Rural communities are sometimes left out, but with the THA Division of Education, Youth Affairs and Sport’s goal that no child should be left behind, the Roxborough Secondary School is poised to be a main centre for technical vocational training in Tobago.
The Division’s Secretary Claudia Groome-Duke told reporters at Wednesday’s at (6th July 2011) post- Executive Council media briefing that the workshop laboratories’ capabilities in Roxborough as well as Signal Hill, Scarborough and Mason Hall secondary schools were to be upgraded.
The upgrade programme will allow for training in the Caribbean Vocational Qualification (CVQ) Levels One, Two and Three. Groome-Duke said the upgrade will give a student an opportunity that will be found in a workplace. She said the opportunities at Level Three will be such that even teachers can use the lab for their professional development in tech voc.
The Division is also expected to roll out two new programmes for young people. Added to the Student and Teacher Support Programme which catered for the needs of the “Under 30 per cent performers” is the Programme for Exceptional pupils. The Young Scholars Programme will provide accelerated learning in subject areas such as Mathematics, Language Arts and Creative Writing in the primary school and all subject areas in the secondary schools, Groome-Duke said.
For young professionals fresh out of university, the Graduate Apprenticeship Programme allows for their training in preparation for job opportunities in their profession as they bring their skills to bear on the development of Tobago. Groome-Duke said: “I think it is a very unique opportunity our young people who are returning to Tobago, professionals who would want exposure before they are employed.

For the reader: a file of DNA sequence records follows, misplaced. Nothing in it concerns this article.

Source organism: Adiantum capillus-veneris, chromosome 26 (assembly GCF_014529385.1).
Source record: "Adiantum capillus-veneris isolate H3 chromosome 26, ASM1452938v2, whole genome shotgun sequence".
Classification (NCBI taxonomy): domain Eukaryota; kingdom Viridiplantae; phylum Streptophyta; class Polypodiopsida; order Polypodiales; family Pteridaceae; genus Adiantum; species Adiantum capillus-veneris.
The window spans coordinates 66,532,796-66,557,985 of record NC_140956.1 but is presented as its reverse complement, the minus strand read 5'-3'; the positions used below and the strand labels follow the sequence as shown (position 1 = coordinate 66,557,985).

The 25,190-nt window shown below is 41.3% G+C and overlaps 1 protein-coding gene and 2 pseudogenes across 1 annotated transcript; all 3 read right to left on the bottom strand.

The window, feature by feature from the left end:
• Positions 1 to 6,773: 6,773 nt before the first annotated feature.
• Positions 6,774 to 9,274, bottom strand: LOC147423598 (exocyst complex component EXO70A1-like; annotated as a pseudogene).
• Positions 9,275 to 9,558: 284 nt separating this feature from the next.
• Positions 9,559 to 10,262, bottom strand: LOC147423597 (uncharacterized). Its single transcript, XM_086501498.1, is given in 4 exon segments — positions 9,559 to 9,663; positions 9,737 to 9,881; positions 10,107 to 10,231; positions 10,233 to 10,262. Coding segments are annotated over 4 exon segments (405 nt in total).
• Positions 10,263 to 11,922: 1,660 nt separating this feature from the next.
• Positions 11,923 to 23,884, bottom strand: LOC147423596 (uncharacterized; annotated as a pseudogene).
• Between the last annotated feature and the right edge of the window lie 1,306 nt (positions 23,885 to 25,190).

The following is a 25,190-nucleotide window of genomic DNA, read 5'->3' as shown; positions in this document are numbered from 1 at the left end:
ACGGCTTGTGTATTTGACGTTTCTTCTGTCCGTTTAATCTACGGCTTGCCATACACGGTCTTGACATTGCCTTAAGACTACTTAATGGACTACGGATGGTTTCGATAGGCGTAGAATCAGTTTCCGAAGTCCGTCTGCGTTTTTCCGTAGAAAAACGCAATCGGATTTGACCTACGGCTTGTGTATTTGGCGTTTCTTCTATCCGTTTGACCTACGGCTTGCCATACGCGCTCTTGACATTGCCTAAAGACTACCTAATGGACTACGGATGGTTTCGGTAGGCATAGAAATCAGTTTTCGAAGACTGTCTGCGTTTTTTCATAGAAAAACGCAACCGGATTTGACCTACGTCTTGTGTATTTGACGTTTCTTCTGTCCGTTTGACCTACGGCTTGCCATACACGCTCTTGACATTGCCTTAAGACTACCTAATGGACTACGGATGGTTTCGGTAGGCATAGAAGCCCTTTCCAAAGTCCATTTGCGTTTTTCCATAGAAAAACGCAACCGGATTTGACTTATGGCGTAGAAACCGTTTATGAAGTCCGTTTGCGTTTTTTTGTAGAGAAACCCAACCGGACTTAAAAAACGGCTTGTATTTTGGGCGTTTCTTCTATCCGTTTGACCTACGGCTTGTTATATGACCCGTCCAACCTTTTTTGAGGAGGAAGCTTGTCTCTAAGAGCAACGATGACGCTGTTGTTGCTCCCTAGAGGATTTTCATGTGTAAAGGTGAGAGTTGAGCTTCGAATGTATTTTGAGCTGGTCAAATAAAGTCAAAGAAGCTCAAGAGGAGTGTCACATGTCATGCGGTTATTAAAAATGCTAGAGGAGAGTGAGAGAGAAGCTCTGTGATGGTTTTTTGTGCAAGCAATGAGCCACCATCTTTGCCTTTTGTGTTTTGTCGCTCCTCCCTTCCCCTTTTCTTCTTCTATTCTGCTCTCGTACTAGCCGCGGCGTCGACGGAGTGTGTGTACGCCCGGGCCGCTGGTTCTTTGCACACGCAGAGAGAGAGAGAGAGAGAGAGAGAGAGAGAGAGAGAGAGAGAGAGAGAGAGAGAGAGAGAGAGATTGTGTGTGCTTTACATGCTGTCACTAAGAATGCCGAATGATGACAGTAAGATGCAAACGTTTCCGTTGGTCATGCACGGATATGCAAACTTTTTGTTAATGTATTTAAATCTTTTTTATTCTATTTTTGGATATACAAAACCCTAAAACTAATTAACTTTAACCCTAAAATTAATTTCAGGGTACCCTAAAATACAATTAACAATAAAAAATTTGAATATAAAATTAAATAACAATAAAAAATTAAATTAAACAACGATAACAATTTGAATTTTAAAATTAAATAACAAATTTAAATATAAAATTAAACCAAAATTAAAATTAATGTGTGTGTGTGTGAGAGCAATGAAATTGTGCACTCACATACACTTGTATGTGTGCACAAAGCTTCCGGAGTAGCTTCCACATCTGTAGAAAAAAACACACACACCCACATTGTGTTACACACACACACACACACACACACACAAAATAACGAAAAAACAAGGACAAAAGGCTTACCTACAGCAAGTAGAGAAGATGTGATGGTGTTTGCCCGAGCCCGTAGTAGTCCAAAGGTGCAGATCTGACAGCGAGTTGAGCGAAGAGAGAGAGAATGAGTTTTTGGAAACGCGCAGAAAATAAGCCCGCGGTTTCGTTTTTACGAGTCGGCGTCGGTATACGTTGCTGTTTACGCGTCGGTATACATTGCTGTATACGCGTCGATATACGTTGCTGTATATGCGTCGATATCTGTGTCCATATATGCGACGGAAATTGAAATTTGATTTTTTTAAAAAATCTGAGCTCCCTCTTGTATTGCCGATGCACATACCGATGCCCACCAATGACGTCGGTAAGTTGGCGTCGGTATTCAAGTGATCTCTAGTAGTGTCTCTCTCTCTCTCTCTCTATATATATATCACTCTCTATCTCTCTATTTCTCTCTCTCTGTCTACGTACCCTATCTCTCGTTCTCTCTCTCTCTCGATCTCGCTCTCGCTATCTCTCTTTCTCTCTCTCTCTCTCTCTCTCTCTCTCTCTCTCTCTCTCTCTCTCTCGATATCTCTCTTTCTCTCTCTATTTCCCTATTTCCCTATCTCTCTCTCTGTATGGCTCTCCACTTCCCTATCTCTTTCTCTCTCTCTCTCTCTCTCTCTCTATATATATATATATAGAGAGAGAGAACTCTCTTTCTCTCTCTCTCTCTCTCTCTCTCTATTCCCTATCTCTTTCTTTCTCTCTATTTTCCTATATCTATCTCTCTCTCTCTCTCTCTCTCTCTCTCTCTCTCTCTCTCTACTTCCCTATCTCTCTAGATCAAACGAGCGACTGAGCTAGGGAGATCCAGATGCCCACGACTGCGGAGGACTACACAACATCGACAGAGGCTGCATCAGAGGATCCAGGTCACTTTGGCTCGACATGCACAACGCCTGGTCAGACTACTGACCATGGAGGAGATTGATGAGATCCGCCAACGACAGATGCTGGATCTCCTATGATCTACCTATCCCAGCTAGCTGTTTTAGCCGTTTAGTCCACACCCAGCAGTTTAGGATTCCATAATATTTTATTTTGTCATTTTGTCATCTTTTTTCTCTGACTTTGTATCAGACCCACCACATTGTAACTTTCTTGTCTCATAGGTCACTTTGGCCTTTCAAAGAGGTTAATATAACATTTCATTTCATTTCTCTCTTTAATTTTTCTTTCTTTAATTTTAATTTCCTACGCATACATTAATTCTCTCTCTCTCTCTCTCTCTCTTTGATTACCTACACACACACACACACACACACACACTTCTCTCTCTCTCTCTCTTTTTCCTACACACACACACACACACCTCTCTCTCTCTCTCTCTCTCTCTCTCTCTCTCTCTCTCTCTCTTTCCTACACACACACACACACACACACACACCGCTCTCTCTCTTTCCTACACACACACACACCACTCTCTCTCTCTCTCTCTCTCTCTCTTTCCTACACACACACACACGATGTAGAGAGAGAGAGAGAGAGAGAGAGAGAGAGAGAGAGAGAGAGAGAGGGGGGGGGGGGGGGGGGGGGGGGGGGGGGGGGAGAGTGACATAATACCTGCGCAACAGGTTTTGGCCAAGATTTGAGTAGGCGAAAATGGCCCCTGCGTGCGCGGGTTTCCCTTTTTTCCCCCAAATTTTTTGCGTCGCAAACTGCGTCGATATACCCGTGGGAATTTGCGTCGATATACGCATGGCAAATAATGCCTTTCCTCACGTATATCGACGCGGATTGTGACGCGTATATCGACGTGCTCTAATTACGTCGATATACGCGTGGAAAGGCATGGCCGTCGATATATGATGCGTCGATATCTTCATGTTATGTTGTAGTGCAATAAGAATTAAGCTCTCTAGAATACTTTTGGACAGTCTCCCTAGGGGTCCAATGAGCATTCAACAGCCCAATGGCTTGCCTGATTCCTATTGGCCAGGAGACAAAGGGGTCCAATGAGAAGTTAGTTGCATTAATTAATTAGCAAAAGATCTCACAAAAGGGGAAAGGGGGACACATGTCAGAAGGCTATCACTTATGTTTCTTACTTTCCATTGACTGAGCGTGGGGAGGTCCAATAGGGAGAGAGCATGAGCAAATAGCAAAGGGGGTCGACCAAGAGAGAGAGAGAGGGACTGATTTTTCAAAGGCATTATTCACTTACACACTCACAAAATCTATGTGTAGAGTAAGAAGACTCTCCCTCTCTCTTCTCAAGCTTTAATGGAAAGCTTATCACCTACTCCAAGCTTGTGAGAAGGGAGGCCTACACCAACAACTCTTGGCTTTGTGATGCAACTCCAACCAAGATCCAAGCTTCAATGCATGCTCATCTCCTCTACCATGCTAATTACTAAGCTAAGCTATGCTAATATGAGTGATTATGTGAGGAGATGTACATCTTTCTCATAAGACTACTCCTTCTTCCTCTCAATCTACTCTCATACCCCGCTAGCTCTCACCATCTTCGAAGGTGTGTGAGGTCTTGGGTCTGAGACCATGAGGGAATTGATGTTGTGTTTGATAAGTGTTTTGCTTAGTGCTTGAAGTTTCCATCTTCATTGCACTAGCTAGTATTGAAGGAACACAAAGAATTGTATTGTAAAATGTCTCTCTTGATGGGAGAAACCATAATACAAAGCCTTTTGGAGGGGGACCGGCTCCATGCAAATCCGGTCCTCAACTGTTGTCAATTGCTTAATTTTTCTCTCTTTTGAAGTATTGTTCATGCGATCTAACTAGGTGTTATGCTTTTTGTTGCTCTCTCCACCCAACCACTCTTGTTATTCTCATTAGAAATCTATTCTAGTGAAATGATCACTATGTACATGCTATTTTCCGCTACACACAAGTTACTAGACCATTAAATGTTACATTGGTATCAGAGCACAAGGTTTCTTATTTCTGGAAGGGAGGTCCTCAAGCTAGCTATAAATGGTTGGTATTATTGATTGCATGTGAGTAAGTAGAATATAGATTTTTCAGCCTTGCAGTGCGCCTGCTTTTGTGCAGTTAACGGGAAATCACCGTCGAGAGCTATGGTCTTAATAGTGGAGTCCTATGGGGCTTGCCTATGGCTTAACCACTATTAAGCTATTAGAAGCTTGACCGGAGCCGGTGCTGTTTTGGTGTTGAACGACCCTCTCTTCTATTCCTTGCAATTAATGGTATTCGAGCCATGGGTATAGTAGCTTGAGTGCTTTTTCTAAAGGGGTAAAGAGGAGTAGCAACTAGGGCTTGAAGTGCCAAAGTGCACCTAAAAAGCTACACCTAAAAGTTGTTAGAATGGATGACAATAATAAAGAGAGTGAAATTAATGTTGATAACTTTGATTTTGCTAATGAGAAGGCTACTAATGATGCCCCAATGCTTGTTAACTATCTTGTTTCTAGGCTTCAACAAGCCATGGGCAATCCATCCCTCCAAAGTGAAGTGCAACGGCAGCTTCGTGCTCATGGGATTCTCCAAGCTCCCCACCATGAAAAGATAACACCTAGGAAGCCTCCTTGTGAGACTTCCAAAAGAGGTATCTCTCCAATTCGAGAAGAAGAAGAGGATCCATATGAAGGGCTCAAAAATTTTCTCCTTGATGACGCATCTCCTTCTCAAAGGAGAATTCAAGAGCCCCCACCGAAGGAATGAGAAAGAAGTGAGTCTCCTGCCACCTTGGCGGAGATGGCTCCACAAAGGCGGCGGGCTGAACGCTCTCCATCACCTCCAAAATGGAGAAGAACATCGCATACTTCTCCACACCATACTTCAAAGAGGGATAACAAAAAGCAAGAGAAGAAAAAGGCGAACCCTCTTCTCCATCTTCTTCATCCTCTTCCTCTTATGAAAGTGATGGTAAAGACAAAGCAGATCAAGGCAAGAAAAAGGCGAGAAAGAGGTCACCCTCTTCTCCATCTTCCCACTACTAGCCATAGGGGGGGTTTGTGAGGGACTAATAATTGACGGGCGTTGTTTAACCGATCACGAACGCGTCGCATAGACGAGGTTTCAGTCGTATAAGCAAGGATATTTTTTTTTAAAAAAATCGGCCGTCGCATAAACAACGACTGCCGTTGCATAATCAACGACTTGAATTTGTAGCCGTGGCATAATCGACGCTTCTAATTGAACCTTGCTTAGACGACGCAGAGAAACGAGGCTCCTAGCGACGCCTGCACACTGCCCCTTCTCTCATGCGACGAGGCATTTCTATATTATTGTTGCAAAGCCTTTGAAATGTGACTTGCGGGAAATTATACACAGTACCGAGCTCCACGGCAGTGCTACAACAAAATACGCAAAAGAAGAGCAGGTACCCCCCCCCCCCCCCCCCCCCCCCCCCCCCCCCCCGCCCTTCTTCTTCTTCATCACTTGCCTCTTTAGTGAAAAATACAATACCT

The annual vacation camp for young people is on and there is a call for 2,500 young people to register. Groome-Duke explained that the Division has collaborated with the Sport Company of Trinidad and Tobago for the sporting aspect of the camp. The academic component will include the cultural elements of dance and music, social activities and other activities, she said.
Teachers and Principals have not been left out. Coming August 17 and 24, Tobago principals will participate in a “Renewal, Connection and Professional Enrichment” retreat and workshop. Also on the agenda for discussion are critical issues of ‘principalship’, dedicating time and context for schools’ development plans that will seek to establish strategies aimed at maintaining dialogue with parents and other stakeholders. Among the aims is the development of a collective calendar of events that will be very important strategies for strengthening schools’ involvement and relationships with communities.
Emphasising that there is well-documented evidence of the Division’s programme for teachers’ professional development, Groome-Duke said, so far 300 teachers have registered for this year’s Teaching in the 21st Century Programme. She added that the Division will not rest until it deepens the kind of achievement in excellence as seen in this year’s SEA results. It will continue to provide the necessary environment, training and programmes to ensure that this happens.